Why Amazon Studios suffered rare drought at the Emmys

Amazon Studios has typically hauled in the hardware on Hollywood awards nights, but not at the 73rd Emmy Awards.

The Culver City studio came away empty-handed this month after entering the annual competition in television excellence with 19 nominations, including five in major Emmy categories. Archrival Netflix dominated the night with 44 trophies while Apple TV+ claimed 10 wins thanks mainly to its breakout comedy hit “Ted Lasso.”

The shutout comes as Amazon Studios looks to fortify its place in a more competitive streaming market and recover from production delays brought on by the COVID-19 pandemic.

The weak showing was in stark contrast to two years ago, when Amazon Studios captured 15 Emmys for its original programming, including “The Marvelous Mrs. Maisel” and “Fleabag.”

The gold statuettes are marketing gems, enabling a video service to tout their high-quality projects to attract more subscribers. Awards also can provide a competitive edge by enticing top Hollywood producers and writers to bring their prestige projects — ensuring additional hits for years to come.

“Awards in themselves are significant,” said Larry Adams, chief executive at LVA, a New York-based marketing agency. “[They] are signals of prestige and accolades … the barometer for what’s really good content.”

Amazon declined to provide executives for this story but, in a statement, studio spokesman Cory Shields said: “Being nominated is a great honor and a true acknowledgement by our peers for delivering creative at the highest level. In one of the industry’s most challenging and competitive years, it’s all the more gratifying. We remain focused on bringing quality, award-worthy film and television content to our diverse global audience.”

The decade-old studio, which spends $8 billion a year on programming, has been under pressure to build a library of shows — such as “Jack Ryan,” based on the Tom Clancy character — that please mainstream Amazon Prime retail customers and international audiences as much as the art-house crowd.

It also must deliver on Amazon founder Jeff Bezos’ desire to create a “Game of Thrones-“size blockbuster that dominates the cultural conversation.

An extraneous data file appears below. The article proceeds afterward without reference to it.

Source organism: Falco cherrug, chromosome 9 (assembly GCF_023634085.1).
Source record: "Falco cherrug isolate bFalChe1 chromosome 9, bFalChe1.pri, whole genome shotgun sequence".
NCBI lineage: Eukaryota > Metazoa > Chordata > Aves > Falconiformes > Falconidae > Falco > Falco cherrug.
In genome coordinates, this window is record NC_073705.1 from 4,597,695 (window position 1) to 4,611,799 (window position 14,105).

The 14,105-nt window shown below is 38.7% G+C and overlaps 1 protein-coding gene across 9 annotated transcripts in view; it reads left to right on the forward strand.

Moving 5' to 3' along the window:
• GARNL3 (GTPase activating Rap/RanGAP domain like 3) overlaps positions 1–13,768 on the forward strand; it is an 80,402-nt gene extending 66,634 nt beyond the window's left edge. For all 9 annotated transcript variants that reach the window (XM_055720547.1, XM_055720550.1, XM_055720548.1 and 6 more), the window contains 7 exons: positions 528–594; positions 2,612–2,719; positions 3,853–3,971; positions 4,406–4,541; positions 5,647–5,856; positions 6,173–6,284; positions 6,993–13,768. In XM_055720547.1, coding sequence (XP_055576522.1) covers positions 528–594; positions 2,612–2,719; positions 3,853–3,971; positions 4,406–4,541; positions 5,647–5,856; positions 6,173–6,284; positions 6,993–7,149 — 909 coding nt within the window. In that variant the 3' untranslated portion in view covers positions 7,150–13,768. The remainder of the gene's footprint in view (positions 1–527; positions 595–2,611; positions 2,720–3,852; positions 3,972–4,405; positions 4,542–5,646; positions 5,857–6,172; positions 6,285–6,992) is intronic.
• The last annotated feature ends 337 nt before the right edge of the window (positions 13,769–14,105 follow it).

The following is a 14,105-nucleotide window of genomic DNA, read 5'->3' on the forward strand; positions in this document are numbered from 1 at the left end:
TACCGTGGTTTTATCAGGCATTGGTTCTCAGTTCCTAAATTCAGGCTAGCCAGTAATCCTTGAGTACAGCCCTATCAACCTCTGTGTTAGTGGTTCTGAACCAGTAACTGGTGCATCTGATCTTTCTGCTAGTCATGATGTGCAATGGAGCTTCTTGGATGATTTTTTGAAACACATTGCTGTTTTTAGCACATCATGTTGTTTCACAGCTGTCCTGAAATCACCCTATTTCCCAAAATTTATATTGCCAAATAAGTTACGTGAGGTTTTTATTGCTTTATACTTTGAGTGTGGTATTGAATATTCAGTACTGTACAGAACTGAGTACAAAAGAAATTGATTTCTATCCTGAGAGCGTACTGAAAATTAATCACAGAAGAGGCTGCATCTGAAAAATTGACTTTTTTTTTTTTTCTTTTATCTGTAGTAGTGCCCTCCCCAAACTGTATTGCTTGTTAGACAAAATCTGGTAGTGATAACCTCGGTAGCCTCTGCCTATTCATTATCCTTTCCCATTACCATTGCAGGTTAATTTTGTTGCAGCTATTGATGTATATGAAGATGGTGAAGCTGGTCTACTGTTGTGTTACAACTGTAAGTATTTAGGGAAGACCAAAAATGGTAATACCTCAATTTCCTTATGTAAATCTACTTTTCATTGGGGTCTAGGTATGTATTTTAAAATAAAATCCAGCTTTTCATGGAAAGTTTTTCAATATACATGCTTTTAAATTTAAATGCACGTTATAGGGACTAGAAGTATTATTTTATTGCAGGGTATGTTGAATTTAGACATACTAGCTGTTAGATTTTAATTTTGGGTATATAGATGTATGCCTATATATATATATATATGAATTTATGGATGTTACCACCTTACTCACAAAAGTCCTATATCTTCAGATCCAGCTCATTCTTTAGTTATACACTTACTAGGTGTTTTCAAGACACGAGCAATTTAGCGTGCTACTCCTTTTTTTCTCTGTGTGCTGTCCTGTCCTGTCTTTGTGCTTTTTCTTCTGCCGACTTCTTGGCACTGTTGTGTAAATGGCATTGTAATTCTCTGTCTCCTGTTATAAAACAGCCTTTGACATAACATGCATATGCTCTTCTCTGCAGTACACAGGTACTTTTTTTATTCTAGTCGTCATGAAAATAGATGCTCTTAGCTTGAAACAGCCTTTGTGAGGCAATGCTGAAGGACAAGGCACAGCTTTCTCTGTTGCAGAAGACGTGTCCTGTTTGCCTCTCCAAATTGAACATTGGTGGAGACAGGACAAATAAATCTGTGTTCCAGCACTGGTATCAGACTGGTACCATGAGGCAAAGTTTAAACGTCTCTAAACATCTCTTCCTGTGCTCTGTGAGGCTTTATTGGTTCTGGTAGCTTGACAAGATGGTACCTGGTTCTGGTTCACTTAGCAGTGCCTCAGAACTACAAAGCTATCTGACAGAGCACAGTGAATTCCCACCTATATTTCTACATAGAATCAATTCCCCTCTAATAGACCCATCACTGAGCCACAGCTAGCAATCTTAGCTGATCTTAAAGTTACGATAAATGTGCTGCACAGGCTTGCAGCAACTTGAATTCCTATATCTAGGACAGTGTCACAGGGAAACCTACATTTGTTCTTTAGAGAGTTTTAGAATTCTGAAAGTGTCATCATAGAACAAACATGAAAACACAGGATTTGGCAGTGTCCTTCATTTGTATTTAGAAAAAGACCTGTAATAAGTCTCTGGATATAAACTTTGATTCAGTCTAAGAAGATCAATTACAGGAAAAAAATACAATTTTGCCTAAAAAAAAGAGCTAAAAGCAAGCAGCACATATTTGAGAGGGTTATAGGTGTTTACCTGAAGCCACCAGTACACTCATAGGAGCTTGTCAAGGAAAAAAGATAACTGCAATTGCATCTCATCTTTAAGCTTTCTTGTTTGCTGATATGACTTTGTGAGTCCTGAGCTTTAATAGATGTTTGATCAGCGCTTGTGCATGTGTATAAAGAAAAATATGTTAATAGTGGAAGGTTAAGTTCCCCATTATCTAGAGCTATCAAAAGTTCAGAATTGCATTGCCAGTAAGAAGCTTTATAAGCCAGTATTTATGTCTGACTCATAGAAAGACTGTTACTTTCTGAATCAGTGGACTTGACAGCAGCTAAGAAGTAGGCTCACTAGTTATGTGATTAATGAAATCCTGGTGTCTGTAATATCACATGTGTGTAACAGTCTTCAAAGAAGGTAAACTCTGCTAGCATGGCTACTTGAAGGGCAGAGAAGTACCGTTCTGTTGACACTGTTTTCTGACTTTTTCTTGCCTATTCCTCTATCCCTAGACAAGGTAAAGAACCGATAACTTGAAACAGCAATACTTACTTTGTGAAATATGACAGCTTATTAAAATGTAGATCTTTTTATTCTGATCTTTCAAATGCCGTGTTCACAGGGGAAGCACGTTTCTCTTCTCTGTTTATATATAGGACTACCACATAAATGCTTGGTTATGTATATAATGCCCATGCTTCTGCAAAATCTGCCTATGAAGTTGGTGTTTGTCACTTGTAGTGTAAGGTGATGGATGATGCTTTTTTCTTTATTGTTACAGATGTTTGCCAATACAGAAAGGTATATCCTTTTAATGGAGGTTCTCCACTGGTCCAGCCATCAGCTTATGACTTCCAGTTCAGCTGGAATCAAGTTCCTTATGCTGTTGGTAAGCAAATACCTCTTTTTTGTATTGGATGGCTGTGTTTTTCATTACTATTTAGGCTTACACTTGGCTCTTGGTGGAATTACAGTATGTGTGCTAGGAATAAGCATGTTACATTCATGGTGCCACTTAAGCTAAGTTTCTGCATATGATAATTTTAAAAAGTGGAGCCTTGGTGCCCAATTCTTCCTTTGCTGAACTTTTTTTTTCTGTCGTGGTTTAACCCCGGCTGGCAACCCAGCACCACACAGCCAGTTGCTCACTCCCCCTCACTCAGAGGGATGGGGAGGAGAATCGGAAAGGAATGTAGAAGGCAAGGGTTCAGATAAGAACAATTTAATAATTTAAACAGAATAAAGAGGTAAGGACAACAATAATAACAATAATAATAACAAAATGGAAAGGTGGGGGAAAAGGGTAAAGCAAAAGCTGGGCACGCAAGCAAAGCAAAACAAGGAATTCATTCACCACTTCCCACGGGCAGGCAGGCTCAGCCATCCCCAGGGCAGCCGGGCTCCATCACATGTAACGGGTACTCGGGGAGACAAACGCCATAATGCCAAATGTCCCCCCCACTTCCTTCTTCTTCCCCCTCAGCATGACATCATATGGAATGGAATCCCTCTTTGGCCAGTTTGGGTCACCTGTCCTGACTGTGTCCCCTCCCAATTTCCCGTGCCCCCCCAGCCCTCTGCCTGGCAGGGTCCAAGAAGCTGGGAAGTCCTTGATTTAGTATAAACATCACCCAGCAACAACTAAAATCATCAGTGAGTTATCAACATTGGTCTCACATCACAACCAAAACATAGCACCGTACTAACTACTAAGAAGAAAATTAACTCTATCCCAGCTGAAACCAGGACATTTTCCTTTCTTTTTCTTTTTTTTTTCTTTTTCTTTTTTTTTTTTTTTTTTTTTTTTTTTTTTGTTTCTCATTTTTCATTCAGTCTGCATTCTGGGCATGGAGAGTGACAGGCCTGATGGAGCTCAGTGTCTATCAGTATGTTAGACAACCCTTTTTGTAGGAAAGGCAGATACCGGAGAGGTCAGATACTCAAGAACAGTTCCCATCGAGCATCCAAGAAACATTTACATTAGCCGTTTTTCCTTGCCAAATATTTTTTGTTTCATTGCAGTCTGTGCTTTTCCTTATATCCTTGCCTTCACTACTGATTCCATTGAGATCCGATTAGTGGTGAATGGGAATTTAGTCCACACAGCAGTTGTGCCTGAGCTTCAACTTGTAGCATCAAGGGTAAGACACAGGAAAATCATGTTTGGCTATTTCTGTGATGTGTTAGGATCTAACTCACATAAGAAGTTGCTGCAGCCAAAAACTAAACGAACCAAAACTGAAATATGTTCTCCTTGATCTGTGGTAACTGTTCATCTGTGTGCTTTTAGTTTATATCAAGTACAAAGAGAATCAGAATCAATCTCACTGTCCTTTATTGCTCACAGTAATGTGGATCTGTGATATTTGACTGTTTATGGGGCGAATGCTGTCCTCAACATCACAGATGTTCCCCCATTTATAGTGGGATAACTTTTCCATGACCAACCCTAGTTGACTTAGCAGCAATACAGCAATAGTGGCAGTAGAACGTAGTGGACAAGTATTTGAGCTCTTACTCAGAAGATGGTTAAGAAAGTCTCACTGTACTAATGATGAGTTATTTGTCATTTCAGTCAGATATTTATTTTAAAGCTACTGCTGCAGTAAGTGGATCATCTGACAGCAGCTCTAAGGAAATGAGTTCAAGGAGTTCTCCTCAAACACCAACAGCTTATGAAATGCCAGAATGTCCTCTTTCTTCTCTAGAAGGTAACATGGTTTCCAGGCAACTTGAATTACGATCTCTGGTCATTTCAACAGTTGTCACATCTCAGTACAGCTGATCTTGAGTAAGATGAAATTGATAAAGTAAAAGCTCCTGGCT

Amazon had two original programs vying for this year’s Emmys: “The Boys,” a popular and irreverent take on superhero franchises from writer-producer Eric Kripke (“Supernatural”); and Barry Jenkins’ “The Underground Railroad,” based on Colson Whitehead’s Pulitzer Prize-winning novel. It also received nominations for two TV movies, “Sylvie’s Love” and “Uncle Frank.”

While it was critically acclaimed, industry insiders acknowledged “The Underground Railroad,” with its searing depictions of the brutalities of slavery, might have been a tough sell in a pandemic year when viewers were craving lighter fare. The show had a respectable debut, ranking as the 107th most in-demand series in the U.S. in May, reaching 18 times more demand than the average show in the U.S., but interest has since abated, according to Parrot Analytics.

Jenkins, the director of “The Underground Railroad,” told IndieWire this month that while he is “most creatively proud” of the series, “it’s probably going to end up being one of the least seen” of his projects.

Some analysts questioned the marketing campaign for the series and noted that projects can get lost in Prime Video’s vast menu of titles.

“People don’t know it exists, and therefore they can’t have demand for something that they aren’t aware of if it’s out of sight, out of mind and on Prime Video,” said Julia Alexander, senior strategy analyst at Parrot Analytics.

Additionally,Television Academy voters bypassed several projects featuring people of color. And, unlike past years when the wealth was spread among numerous productions, a handful of shows swept the major Emmy categories: Netflix’s “The Crown” and “The Queen’s Gambit,” Apple TV+‘s “Ted Lasso,” and HBO’s “Hacks” and “Mare of Easttown.”

The pandemic was also a factor. Netflix’s big winners — “The Crown” and “The Queen’s Gambit” — were both filmed prior to the production shutdown. Hulu also was shut out of the Emmys.

This awards season wasn’t a complete washout for Amazon Studios, which received 12 nominations for the 93rd Academy Awards; its film “Sound of Metal” won two Oscars — for sound and film editing. In the past, Amazon scored with its 2017 indie film “Manchester by the Sea.”

The studio has different goals and benchmarks than competitors Netflix, HBO Max and Disney+.

“Amazon is different; they are driven by the Amazon Prime retail service,” said Brian Fuhrer, Nielsen Global Media senior vice president for product strategy.

The studio is a tiny part of a global behemoth that is better known for its cost-conscious corporate culture, variety of online merchandise, fast free shipping and the Alexa smart speaker. Amazon’s core business revolves around customer analytics and delivering products people want.

“They are looking to grab consumers who will sign up for Prime and then they will buy other things,” said Deana Myers, research director at S&P Global Market Intelligence.